Reviews

Episode 215 - Dr. Henry Louis Taylor Jr.: The Economics of Urban Segregation (part 2 of 2)

Monday, May 08, 2017, 7:57:42 AM

Image of Dr. Henry Louis Taylor

In this episode, the second of a two-part discussion on the economics of urban segregation, Dr. Henry Louis Taylor introduces the concept of the "just city." He illustrates the contrasts between the just city and the underdeveloped urban communities that permeate the United States today. He also outlines the important role that social work must play in the development of just communities. Finally, using his research and experience in Cuba as a framework, Dr. Taylor describes how a society with very limited resources has been able to create highly developed communities to meet the needs of its inhabitants and, in doing so, place people over profits.

Download MP3 (37.3 MB)

Audio Transcript PDF document.

Multipart - Get all parts currently posted

Listener Reviews

1 Review
5 star:
 (1)
4 star:    (0)
3 star:    (0)
2 star:    (0)
1 star:    (0)
Average Listener Review

Average Rating: 5 stars (1 listener review )

Share your thoughts with others

Create Your Own Review

Average Rating: 5stars  urban segregation in buffalo, Sunday, February 16, 2020

By Gerry :

These were very good and thought-provoking episodes. The urban segregation we are seeing all around the country, but particularly in Buffalo and Erie County, is a real problem. Many of the inequities and injustices and marginalized people face are rooted, at least partially, in this problem of highly underdeveloped neighborhoods. I thought the broader topic was tied well into the local issues of Erie County's segregation and now gentrification. The segregation is clearly visible to anyone who knows these areas and simply observes them.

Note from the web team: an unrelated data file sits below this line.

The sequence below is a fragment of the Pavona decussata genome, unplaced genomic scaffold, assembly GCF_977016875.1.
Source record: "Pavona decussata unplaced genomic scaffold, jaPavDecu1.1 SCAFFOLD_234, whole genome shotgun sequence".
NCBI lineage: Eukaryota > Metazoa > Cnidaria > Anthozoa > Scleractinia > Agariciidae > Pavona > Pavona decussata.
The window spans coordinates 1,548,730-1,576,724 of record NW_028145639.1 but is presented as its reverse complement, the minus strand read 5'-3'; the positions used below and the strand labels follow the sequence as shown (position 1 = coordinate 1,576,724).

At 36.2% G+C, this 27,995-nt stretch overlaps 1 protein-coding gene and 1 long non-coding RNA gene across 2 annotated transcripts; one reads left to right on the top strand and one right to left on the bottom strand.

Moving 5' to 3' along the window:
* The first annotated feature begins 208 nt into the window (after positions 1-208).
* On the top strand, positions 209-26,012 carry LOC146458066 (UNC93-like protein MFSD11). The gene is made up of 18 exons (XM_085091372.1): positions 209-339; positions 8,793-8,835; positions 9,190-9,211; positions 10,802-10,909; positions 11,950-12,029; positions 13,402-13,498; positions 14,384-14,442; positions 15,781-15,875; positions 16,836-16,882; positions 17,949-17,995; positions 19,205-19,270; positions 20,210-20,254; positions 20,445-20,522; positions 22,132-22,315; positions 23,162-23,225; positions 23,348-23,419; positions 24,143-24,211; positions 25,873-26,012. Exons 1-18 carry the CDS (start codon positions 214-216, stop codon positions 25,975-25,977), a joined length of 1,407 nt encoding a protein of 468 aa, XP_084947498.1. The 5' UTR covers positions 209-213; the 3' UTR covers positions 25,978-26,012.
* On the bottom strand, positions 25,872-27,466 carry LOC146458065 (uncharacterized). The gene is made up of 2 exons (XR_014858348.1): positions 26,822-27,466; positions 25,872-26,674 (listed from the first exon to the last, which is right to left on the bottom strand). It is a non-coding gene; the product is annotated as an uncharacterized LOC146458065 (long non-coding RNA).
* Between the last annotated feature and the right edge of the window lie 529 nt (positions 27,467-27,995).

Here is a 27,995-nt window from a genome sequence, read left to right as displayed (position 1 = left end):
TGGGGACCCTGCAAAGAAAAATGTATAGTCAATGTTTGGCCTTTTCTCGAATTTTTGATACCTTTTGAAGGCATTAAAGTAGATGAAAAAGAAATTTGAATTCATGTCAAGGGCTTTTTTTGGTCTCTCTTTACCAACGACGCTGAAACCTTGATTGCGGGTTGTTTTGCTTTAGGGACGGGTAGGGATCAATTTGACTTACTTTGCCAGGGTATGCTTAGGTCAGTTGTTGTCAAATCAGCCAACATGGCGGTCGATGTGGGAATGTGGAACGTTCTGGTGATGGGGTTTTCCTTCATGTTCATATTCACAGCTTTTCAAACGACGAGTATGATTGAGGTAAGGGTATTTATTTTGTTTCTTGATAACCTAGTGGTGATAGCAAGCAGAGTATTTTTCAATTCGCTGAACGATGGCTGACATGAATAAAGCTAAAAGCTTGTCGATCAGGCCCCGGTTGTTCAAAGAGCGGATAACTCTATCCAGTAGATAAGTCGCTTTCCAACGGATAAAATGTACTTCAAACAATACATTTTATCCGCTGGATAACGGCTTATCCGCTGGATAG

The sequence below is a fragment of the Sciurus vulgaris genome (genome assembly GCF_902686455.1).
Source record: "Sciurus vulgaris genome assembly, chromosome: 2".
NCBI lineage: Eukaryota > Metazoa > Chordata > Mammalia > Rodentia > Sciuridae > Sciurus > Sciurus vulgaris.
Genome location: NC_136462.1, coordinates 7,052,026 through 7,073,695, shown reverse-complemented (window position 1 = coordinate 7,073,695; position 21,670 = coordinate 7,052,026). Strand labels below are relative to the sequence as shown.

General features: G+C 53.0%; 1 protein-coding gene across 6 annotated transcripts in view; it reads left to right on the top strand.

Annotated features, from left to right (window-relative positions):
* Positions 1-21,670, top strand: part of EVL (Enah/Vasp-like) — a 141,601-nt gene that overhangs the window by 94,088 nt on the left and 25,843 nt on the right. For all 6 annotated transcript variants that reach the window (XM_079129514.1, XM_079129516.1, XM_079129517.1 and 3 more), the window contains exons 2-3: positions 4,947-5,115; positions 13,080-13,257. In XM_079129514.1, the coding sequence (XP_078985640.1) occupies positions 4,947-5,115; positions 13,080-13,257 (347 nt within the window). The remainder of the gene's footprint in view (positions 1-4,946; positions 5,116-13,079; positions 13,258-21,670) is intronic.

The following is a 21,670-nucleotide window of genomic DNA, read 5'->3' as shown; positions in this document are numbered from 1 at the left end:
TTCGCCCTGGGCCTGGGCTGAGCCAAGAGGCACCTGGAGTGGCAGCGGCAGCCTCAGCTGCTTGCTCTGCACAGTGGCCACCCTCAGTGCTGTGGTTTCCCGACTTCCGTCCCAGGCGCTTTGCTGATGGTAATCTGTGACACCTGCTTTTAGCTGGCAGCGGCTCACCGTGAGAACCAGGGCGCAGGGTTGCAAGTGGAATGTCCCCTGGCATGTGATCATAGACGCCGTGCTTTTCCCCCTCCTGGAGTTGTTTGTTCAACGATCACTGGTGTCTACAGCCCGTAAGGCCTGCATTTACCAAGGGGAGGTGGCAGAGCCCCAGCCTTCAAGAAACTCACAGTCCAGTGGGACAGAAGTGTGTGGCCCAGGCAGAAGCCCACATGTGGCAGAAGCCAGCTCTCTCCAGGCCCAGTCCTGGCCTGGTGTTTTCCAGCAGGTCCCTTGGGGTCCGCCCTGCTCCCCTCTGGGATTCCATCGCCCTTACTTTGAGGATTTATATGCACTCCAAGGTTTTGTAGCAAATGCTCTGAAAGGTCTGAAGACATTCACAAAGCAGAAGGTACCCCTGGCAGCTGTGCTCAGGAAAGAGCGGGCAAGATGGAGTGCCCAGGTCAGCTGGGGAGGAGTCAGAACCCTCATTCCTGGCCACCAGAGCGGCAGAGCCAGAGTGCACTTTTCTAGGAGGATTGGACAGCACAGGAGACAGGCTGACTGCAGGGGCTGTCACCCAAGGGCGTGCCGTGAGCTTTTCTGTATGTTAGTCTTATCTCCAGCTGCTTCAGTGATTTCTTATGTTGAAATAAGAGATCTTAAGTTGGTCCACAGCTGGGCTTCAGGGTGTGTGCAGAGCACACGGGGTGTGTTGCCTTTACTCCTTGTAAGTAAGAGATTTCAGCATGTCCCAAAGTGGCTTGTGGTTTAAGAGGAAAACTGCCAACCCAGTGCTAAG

The suggestion that some of the ways these issues can be helped is by strengthening the institutions in our communities, particularly the underdeveloped ones, was a good one. I'd like to hear more about these solutions, because I'm writing this review now 3 years after this was published and these are still major problems in the area, and around the country. There seems to be some grassroots effort to turn things around, but it is still not having as much of an impact as is needed.

Flag This


DISCLAIMER: The content shared by the presenter(s) and/or interviewer(s) of each podcast is their own and not necessarily representative of any views, research, or practice from the UB School of Social Work or the inSocialWork® podcast series.